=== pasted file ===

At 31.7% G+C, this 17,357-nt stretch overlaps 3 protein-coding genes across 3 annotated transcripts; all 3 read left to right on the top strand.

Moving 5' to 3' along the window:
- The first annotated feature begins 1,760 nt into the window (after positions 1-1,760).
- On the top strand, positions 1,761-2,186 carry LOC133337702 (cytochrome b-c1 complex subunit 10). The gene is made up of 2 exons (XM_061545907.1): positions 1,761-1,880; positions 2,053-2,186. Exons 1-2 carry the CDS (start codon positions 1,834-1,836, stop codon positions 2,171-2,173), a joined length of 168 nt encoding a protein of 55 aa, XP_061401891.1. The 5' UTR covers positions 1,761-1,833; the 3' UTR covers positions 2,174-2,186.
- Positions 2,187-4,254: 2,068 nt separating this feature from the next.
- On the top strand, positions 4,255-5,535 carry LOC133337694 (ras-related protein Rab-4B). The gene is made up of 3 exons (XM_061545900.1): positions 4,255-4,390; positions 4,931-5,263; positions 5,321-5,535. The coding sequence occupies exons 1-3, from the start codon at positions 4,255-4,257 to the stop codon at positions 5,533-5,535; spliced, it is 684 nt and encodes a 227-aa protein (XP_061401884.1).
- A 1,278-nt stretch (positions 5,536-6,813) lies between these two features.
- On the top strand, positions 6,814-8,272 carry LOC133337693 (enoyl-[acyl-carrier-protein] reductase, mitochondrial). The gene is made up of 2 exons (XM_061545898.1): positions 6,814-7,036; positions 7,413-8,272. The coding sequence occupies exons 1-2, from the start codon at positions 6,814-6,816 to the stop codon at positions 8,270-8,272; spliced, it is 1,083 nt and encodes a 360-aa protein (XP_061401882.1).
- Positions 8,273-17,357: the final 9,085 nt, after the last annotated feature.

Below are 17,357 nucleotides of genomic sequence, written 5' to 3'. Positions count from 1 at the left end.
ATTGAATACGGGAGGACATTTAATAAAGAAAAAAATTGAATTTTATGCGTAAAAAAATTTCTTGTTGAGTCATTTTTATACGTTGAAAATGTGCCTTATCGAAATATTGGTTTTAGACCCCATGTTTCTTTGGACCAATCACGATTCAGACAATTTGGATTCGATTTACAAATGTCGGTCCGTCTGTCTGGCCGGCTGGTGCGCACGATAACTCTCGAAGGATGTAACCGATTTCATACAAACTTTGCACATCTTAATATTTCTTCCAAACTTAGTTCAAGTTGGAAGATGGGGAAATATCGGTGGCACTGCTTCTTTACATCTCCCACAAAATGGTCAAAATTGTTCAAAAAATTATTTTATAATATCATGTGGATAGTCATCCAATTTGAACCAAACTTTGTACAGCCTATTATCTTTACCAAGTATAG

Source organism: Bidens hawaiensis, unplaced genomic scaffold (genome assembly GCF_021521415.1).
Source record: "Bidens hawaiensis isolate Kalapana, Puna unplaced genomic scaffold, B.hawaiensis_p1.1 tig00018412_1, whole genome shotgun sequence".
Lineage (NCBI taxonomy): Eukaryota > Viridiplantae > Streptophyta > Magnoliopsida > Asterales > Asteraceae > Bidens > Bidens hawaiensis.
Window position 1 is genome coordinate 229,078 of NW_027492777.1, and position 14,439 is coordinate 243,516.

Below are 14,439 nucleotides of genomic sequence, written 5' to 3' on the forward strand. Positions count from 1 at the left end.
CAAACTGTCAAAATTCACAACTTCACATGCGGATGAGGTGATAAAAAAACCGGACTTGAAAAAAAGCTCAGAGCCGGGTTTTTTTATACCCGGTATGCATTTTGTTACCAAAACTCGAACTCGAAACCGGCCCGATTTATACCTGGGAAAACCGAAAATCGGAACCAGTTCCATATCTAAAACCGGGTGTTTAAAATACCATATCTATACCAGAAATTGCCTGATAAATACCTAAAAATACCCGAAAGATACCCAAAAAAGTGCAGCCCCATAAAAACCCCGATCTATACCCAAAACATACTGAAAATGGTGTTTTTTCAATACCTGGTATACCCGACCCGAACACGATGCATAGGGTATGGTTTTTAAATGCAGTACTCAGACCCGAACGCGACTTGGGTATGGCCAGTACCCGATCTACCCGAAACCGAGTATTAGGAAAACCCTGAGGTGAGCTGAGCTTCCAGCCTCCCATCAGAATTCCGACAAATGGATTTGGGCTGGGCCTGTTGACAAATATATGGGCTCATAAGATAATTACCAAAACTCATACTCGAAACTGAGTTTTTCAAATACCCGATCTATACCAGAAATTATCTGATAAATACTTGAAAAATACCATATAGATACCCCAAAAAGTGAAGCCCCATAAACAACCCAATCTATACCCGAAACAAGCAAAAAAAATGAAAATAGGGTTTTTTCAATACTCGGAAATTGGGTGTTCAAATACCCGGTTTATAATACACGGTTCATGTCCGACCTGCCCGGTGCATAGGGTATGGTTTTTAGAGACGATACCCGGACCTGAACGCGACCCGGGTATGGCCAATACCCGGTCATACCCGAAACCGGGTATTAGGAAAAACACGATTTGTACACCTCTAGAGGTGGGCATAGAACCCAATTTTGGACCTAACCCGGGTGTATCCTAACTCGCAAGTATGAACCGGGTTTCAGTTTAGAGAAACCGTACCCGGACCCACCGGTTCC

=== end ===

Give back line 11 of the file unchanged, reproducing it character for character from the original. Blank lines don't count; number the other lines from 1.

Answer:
ATTGAATACGGGAGGACATTTAATAAAGAAAAAAATTGAATTTTATGCGTAAAAAAATTTCTTGTTGAGTCATTTTTATACGTTGAAAATGTGCCTTATCGAAATATTGGTTTTAGACCCCATGTTTCTTTGGACCAATCACGATTCAGACAATTTGGATTCGATTTACAAATGTCGGTCCGTCTGTCTGGCCGGCTGGTGCGCACGATAACTCTCGAAGGATGTAACCGATTTCATACAAACTTTGCACATCTTAATATTTCTTCCAAACTTAGTTCAAGTTGGAAGATGGGGAAATATCGGTGGCACTGCTTCTTTACATCTCCCACAAAATGGTCAAAATTGTTCAAAAAATTATTTTATAATATCATGTGGATAGTCATCCAATTTGAACCAAACTTTGTACAGCCTATTATCTTTACCAAGTATAG